On March 22 1941, Wanderers manager Charles Foweraker made a surprise change to the attacking line for the visit of Bury to Burnden Park. Nathaniel Lofthouse, aged 15 years and 207 days was thrust into the starting line-up and scored Wanderers’ fourth and fifth goals in a 5-1 win.
And it was prior to the start of the 1942/43 season that Bolton-born Lofthouse had signed professional forms with Wanderers having previously impressed whilst playing for Bolton Schools XI and Lomax’s, a team in the Lancashire combination.
Having initially suffered some early criticism from the supporters during his early days as a Bolton player, Lofthouse went on to develop into a fans’ favourite and one of the most potent strikers in the country.
He got his reward for his fine form in 1950, when he earned his first international cap for England, netting two goals on his Three Lions debut in a 2-2 draw with Yugoslavia at Highbury.
That was to be the start of what proved to be a highly successful international career, and as Lofthouse drew the curtain on his glittering international career, he was able to boast one of the most prolific strike records which still stands strong to this date.
The pinnacle of Lofthouse’s England career came in May 1952, when he earned the tag ‘Lion of Vienna’, after capping an impeccable performance with two goals in a 3-2 win against Austria. Lofthouse’s second and decisive goal in that game came nine minutes from time, collecting a pass from Tom Finney on the halfway line, before surging through the Austrian defence and striking the ball cleanly beyond the goalkeeper.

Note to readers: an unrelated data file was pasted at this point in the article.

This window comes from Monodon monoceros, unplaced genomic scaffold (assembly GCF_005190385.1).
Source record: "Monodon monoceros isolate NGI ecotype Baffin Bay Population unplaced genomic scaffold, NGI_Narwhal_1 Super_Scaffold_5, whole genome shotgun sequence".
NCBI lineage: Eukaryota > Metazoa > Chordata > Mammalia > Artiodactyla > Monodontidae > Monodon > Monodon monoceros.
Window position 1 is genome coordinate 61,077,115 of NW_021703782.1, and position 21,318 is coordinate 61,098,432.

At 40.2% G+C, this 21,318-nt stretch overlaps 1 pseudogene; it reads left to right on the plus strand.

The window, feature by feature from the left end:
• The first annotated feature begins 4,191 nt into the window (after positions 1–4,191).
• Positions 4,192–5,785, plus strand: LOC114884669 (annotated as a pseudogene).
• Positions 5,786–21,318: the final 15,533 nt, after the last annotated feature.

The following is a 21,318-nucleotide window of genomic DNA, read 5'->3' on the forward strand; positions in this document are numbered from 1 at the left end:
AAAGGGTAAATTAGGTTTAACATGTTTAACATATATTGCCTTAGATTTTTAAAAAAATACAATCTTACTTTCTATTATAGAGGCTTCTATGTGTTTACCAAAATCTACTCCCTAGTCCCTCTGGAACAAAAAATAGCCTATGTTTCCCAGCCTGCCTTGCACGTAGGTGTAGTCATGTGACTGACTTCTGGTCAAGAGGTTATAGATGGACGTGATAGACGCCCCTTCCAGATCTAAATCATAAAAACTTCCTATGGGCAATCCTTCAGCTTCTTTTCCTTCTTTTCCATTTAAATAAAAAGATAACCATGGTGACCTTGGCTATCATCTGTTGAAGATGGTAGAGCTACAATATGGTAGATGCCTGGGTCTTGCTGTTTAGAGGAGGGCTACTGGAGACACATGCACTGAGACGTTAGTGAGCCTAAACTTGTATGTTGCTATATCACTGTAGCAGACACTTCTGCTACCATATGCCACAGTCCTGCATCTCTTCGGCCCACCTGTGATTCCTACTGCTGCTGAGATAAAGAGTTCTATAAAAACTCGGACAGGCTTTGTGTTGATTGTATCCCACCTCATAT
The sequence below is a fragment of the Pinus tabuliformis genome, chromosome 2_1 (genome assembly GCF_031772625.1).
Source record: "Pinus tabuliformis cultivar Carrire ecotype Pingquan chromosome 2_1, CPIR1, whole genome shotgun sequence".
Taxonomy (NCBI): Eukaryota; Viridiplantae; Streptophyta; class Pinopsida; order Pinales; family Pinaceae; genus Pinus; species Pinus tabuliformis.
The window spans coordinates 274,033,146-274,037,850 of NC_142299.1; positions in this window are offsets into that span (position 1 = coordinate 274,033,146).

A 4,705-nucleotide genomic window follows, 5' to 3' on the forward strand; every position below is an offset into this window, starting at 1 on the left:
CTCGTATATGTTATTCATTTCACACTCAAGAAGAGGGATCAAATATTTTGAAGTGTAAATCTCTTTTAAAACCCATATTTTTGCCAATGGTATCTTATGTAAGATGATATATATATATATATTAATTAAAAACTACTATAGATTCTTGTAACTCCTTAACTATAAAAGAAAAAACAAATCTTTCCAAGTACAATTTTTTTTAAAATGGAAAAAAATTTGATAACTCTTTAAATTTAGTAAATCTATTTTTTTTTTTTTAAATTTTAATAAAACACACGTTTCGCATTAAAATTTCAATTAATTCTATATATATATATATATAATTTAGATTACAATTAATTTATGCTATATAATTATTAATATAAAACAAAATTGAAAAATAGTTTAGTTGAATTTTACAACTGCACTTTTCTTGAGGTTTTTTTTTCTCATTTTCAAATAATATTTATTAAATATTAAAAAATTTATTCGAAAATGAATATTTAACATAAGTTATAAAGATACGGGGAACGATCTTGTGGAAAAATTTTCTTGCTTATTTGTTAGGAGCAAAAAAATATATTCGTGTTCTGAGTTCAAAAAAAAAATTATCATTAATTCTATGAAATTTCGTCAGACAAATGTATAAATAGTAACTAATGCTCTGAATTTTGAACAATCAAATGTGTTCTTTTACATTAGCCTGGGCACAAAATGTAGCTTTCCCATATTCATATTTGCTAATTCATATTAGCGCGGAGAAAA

He later went on to represent the Three Lions at the 1954 World Cup, scoring three goals in three games, in what was then a 16-team competition.
Back with Wanderers, Lofthouse helped fire the club to their first FA Cup final appearance in nearly three decades in the 1952/53 season, scoring in every round of the competition, including the final, which they eventually lost 4-3 to Blackpool at Wembley. In that same season, Lofthouse was voted Footballer of the Year by the Football Writers’ Association.
And Lofthouse continued his phenomenal scoring record into the 1955/56 season, when he was crowned as the leading marksman in the First Division with 33 goals, as Wanderers finished just six points behind second placed Blackpool in the final league standings.
Having missed out on a cup winner’s medal six years earlier, Lofthouse and Bolton got their hands on the coveted trophy at the end of the 1957/58 season. He captained the side in the final against Manchester United and scored two goals in a 2-0 triumph.
Later that year, Lofthouse played what proved to be his final game for England, after earning a recall to the international setup for the first time since 1956. England cruised past the Soviet Union, with Lofthouse finding the net with the final goal in a 5-0 win.
Prior to the start of the 1959/60 season, Lofthouse suffered an unfortunate injury whilst on tour with Wanderers in South Africa, and consequently missed the entirety of the following campaign.
But in typical fashion, Lofthouse fought back to regain his place. But in December of the 1960/61 season Lofthouse was forced to call time on his illustrious playing career, after suffering another injury in a 2-2 draw with Birmingham City. One of his final goals for the club had come the previous month in a 3-1 home victory over Manchester City.
He was then appointed as assistant trainer and in 1967 became chief coach. Lofthouse also enjoyed a stint in the hot seat following the departure of long-serving manager Bill Ridding, but stepped down from the role after two seasons to become executive club manager and later, club president.